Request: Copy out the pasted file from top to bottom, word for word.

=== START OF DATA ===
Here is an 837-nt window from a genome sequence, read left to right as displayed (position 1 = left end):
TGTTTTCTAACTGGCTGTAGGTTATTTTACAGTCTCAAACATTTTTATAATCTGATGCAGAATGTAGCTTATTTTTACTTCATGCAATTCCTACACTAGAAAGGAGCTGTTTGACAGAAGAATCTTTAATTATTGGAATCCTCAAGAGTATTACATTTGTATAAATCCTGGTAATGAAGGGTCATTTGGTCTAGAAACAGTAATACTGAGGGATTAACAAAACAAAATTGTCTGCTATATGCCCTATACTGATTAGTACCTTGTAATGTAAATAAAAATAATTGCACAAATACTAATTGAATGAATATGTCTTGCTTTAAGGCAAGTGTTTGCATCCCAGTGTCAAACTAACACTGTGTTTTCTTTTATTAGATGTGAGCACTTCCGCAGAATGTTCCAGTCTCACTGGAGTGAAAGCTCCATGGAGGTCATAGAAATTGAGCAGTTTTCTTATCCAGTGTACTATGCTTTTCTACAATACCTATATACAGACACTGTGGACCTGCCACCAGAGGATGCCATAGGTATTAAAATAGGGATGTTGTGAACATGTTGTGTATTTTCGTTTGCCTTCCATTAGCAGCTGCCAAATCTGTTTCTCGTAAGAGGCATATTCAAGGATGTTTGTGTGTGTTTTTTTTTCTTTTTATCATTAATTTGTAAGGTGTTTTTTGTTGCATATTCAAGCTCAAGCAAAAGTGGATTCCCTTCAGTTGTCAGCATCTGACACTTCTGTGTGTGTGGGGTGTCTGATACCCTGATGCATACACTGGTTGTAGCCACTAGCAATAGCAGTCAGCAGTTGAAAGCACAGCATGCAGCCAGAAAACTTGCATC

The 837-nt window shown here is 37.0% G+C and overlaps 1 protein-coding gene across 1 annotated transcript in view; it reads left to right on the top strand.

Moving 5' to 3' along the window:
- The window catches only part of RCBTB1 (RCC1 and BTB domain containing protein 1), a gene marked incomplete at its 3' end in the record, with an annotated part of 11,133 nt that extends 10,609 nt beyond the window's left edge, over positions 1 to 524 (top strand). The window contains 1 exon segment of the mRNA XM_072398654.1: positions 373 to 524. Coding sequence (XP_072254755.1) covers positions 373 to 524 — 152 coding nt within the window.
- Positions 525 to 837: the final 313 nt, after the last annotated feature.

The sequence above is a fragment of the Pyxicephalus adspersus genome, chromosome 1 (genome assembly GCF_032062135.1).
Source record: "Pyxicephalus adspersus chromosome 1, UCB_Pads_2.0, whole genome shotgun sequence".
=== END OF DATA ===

Here is an 837-nt window from a genome sequence, read left to right as displayed (position 1 = left end):
TGTTTTCTAACTGGCTGTAGGTTATTTTACAGTCTCAAACATTTTTATAATCTGATGCAGAATGTAGCTTATTTTTACTTCATGCAATTCCTACACTAGAAAGGAGCTGTTTGACAGAAGAATCTTTAATTATTGGAATCCTCAAGAGTATTACATTTGTATAAATCCTGGTAATGAAGGGTCATTTGGTCTAGAAACAGTAATACTGAGGGATTAACAAAACAAAATTGTCTGCTATATGCCCTATACTGATTAGTACCTTGTAATGTAAATAAAAATAATTGCACAAATACTAATTGAATGAATATGTCTTGCTTTAAGGCAAGTGTTTGCATCCCAGTGTCAAACTAACACTGTGTTTTCTTTTATTAGATGTGAGCACTTCCGCAGAATGTTCCAGTCTCACTGGAGTGAAAGCTCCATGGAGGTCATAGAAATTGAGCAGTTTTCTTATCCAGTGTACTATGCTTTTCTACAATACCTATATACAGACACTGTGGACCTGCCACCAGAGGATGCCATAGGTATTAAAATAGGGATGTTGTGAACATGTTGTGTATTTTCGTTTGCCTTCCATTAGCAGCTGCCAAATCTGTTTCTCGTAAGAGGCATATTCAAGGATGTTTGTGTGTGTTTTTTTTTCTTTTTATCATTAATTTGTAAGGTGTTTTTTGTTGCATATTCAAGCTCAAGCAAAAGTGGATTCCCTTCAGTTGTCAGCATCTGACACTTCTGTGTGTGTGGGGTGTCTGATACCCTGATGCATACACTGGTTGTAGCCACTAGCAATAGCAGTCAGCAGTTGAAAGCACAGCATGCAGCCAGAAAACTTGCATC

The 837-nt window shown here is 37.0% G+C and overlaps 1 protein-coding gene across 1 annotated transcript in view; it reads left to right on the top strand.

Moving 5' to 3' along the window:
- The window catches only part of RCBTB1 (RCC1 and BTB domain containing protein 1), a gene marked incomplete at its 3' end in the record, with an annotated part of 11,133 nt that extends 10,609 nt beyond the window's left edge, over positions 1 to 524 (top strand). The window contains 1 exon segment of the mRNA XM_072398654.1: positions 373 to 524. Coding sequence (XP_072254755.1) covers positions 373 to 524 — 152 coding nt within the window.
- Positions 525 to 837: the final 313 nt, after the last annotated feature.

The sequence above is a fragment of the Pyxicephalus adspersus genome, chromosome 1 (genome assembly GCF_032062135.1).
Source record: "Pyxicephalus adspersus chromosome 1, UCB_Pads_2.0, whole genome shotgun sequence".